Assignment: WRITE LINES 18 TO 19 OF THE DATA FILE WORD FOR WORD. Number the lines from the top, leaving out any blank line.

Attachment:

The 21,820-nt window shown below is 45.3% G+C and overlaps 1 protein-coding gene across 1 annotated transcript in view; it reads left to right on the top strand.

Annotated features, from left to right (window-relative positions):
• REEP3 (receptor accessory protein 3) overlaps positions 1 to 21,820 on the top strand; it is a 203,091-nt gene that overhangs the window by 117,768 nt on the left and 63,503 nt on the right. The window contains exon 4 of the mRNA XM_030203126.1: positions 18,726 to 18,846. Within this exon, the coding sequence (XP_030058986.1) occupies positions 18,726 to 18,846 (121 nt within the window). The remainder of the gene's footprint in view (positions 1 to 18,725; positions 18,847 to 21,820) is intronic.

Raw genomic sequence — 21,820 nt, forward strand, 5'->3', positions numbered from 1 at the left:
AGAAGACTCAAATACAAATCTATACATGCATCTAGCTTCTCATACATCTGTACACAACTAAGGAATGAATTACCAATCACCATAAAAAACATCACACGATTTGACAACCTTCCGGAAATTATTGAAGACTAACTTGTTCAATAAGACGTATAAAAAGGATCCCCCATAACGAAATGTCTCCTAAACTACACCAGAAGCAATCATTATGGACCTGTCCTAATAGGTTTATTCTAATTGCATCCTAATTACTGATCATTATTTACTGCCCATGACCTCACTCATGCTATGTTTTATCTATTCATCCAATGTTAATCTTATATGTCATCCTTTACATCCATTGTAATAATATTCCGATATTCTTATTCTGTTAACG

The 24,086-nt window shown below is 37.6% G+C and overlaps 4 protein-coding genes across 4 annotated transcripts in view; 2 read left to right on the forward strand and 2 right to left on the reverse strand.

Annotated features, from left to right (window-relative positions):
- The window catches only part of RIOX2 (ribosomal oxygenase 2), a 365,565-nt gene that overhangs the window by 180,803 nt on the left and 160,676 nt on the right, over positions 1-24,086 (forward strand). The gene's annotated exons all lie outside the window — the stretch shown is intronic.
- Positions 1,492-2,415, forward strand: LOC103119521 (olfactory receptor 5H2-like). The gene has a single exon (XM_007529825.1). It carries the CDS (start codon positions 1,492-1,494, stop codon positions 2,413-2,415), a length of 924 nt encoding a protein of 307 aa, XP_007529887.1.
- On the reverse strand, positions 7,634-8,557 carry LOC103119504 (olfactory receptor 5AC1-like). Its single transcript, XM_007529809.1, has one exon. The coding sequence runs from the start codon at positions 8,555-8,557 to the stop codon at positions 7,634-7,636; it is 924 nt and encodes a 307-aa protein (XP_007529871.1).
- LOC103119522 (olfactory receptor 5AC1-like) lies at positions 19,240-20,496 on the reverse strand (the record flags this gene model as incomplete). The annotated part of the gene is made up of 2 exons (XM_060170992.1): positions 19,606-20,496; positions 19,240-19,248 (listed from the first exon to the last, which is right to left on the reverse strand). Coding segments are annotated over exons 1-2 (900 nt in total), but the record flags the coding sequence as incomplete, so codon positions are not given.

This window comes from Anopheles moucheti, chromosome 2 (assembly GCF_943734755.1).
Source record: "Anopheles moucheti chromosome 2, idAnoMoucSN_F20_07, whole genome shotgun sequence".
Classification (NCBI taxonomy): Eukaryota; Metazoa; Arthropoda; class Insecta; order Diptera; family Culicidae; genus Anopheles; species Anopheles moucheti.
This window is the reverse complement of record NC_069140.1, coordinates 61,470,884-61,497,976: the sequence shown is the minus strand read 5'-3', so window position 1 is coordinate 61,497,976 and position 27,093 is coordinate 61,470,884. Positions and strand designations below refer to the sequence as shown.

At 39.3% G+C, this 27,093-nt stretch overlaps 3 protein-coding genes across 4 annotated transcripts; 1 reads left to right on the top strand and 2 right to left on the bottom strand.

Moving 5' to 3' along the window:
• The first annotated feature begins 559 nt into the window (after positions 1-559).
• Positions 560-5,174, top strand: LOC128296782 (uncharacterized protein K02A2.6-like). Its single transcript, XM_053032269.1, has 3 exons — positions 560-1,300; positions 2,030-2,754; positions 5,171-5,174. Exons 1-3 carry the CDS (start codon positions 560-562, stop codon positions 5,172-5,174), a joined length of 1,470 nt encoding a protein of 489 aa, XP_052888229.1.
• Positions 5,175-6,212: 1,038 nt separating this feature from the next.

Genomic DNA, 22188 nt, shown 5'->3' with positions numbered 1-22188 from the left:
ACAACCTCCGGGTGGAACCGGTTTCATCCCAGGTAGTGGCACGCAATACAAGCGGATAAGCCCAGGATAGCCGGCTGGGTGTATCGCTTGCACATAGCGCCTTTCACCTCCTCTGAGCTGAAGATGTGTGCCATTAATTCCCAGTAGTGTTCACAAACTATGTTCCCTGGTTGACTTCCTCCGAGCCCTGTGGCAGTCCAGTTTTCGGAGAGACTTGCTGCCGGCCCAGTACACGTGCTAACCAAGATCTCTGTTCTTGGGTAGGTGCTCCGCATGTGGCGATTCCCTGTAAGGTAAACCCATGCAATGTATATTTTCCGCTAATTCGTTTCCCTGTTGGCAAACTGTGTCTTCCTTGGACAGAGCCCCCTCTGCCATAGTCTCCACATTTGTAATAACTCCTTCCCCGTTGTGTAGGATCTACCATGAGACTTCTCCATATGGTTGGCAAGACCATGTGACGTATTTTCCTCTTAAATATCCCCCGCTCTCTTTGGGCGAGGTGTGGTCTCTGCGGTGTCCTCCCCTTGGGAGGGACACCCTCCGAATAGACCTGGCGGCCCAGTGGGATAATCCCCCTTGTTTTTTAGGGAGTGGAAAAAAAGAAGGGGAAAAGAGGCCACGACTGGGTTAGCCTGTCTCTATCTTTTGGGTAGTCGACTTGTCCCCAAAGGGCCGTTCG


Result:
• The first annotated feature begins 559 nt into the window (after positions 1-559).
• Positions 560-5,174, top strand: LOC128296782 (uncharacterized protein K02A2.6-like). Its single transcript, XM_053032269.1, has 3 exons — positions 560-1,300; positions 2,030-2,754; positions 5,171-5,174. Exons 1-3 carry the CDS (start codon positions 560-562, stop codon positions 5,172-5,174), a joined length of 1,470 nt encoding a protein of 489 aa, XP_052888229.1.